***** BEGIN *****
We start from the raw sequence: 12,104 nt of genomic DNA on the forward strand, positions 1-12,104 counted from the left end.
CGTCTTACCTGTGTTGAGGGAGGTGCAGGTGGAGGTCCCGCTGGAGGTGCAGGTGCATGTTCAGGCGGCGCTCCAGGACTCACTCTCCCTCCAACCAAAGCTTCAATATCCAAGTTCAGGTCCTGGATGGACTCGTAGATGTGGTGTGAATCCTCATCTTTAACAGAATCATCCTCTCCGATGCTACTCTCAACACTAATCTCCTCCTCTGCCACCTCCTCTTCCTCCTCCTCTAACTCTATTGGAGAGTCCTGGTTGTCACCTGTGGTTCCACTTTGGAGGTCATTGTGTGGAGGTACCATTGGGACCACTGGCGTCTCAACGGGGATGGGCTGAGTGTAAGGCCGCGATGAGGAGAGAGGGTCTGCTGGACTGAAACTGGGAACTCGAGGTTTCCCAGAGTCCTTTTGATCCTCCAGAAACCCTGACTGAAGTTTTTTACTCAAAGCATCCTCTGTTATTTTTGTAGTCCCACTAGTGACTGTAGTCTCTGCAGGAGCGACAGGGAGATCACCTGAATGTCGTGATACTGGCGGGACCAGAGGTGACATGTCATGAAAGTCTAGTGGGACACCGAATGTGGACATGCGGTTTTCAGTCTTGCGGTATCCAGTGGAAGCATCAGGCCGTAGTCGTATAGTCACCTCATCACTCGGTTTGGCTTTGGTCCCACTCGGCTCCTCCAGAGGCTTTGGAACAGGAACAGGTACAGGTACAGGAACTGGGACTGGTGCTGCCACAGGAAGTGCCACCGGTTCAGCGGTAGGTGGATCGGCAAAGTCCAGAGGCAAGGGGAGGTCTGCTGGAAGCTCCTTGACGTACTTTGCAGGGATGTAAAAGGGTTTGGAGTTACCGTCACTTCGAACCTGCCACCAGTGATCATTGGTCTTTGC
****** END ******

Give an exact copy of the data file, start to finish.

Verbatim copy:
We start from the raw sequence: 12,104 nt of genomic DNA on the forward strand, positions 1-12,104 counted from the left end.
CGTCTTACCTGTGTTGAGGGAGGTGCAGGTGGAGGTCCCGCTGGAGGTGCAGGTGCATGTTCAGGCGGCGCTCCAGGACTCACTCTCCCTCCAACCAAAGCTTCAATATCCAAGTTCAGGTCCTGGATGGACTCGTAGATGTGGTGTGAATCCTCATCTTTAACAGAATCATCCTCTCCGATGCTACTCTCAACACTAATCTCCTCCTCTGCCACCTCCTCTTCCTCCTCCTCTAACTCTATTGGAGAGTCCTGGTTGTCACCTGTGGTTCCACTTTGGAGGTCATTGTGTGGAGGTACCATTGGGACCACTGGCGTCTCAACGGGGATGGGCTGAGTGTAAGGCCGCGATGAGGAGAGAGGGTCTGCTGGACTGAAACTGGGAACTCGAGGTTTCCCAGAGTCCTTTTGATCCTCCAGAAACCCTGACTGAAGTTTTTTACTCAAAGCATCCTCTGTTATTTTTGTAGTCCCACTAGTGACTGTAGTCTCTGCAGGAGCGACAGGGAGATCACCTGAATGTCGTGATACTGGCGGGACCAGAGGTGACATGTCATGAAAGTCTAGTGGGACACCGAATGTGGACATGCGGTTTTCAGTCTTGCGGTATCCAGTGGAAGCATCAGGCCGTAGTCGTATAGTCACCTCATCACTCGGTTTGGCTTTGGTCCCACTCGGCTCCTCCAGAGGCTTTGGAACAGGAACAGGTACAGGTACAGGAACTGGGACTGGTGCTGCCACAGGAAGTGCCACCGGTTCAGCGGTAGGTGGATCGGCAAAGTCCAGAGGCAAGGGGAGGTCTGCTGGAAGCTCCTTGACGTACTTTGCAGGGATGTAAAAGGGTTTGGAGTTACCGTCACTTCGAACCTGCCACCAGTGATCATTGGTCTTTGC